We have had, quite frankly, in our caucus, a lot of debate about this and every time we enter the debate, there are other things that came up. For example, we now have legislation in Ontario, at least pending legislation in Ontario, Quebec and P.E.I., which you pointed out. What is going to happen as a result of that legislation? What effect is that going to have? I am told people say that the Ontario legislation is not really great legislation, they say that the Quebec legislation is pretty good legislation, and they don't know what is going to happen to P.E.I.

We also have, as you quite appropriately pointed out, that we have major retailers. Home Depot has come out clearly and said they aren't going to carry it anymore. Canadian Tire and WalMart have given indications that they are going to get out of the business, too. If they get out of the business then likely Superstore and Sobeys and these other major retailers may indeed follow.

So, Mr. Speaker, I think that point is that maybe has to be made is that you can ban the use but if you don't ban the sale, probably what you are going to do is not going to be too effective. Indeed, if people tell me this thing in Halifax, to be quite frank, has just not worked. They tell me what you have done is you have taken the application for cosmetic use of pesticides away from the professionals, the people who are trained and know how to do this, and you have gone and got the midnight movers running out in the backyard with the spreader putting this stuff on or spraying it indiscriminately.

HRM has had no enforcement, I am told. I am told that in the, I guess this is the 10th or 11th year and the member for Halifax Chebucto, I am sure would know this - has there ever been anybody charged for doing this? So despite the fact that bylaw has been there for 10 or 11 years, one would have to perhaps, or that piece of legislation there for 10 or 11 years, its efficacy probably should be questioned.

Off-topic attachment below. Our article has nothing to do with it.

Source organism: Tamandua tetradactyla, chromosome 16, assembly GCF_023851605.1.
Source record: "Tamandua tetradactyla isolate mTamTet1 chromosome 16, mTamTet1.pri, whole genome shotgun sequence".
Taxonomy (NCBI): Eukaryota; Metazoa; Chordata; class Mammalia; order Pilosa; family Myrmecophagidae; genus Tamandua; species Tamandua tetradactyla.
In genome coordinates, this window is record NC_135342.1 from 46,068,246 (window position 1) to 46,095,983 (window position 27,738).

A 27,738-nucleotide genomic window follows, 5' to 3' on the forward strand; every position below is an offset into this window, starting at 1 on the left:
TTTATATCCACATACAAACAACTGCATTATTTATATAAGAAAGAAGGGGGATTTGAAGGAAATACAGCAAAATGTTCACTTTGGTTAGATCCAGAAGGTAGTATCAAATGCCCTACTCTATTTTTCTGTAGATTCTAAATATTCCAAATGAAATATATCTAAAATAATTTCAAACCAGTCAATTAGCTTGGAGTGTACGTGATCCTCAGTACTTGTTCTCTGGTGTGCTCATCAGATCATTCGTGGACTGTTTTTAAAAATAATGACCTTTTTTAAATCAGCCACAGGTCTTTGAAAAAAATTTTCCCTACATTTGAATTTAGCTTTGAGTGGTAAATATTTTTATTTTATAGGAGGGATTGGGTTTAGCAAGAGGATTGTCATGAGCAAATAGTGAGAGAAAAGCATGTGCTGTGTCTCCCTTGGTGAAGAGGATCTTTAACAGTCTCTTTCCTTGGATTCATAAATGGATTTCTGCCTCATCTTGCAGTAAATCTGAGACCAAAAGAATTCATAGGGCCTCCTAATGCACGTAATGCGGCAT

Anyway, another criticism of this approach, Mr. Speaker, is as I have mentioned, two things; one is the enforcement - the professionals, and if people still can access it then it's maybe not the product itself as much as the inappropriate use of the product that is the major problem.

Mr. Speaker, we've also heard from Nova Scotians who say, and you know there's a lot of sympathy to this, that banning the cosmetic use, or giving the municipalities the authority to ban the cosmetic use in municipalities is the thin edge of the wedge. Next you want to move to the forestry sector and the broader agricultural sector and we know - I have two minutes left, thank you, Mr. Speaker - that you've indicated quite clearly, the member for Pictou West when he introduced this bill, he's not interested in agricultural land or forestry land.

I want to tell you, Mr. Speaker, some of the communications that I've received from people, they would ban anything that's manmade. You know if it's made by man, and I

[Page 2376]

should say people, manmade, person made or whatever it is, it's bad, anything synthetic is bad. So to say that you're not going to get pressure to go that next step is wrong. You know some of those people, I know some of those people and they get the - the municipalities get the authority to ban the cosmetic use of pesticides, the next thing you're going to do, you're not going to be able to spray your potato tops or spray your blueberries or dust, or whatever you do to cranberries or your fields.

The honourable member for Pictou West, he comes from an agricultural part of the world and indeed, his family is in the horticultural business and I suspect uses pesticides because they need them, they're a very important part of it.

All we want, is because once we really get into this issue, is that we want, we think that we need more time to fully consider the best way to approach it. The ban by the municipalities may not be, or the ability to ban by the municipalities is not an appropriate thing. I've talked to people from the industry and the position of the industry is, what we want is a level playing field across the province. If we give HRM, we give each individual municipality the ability to make its own regulations, we're going to get something that nobody can live with. Thank you very much, Mr. Speaker.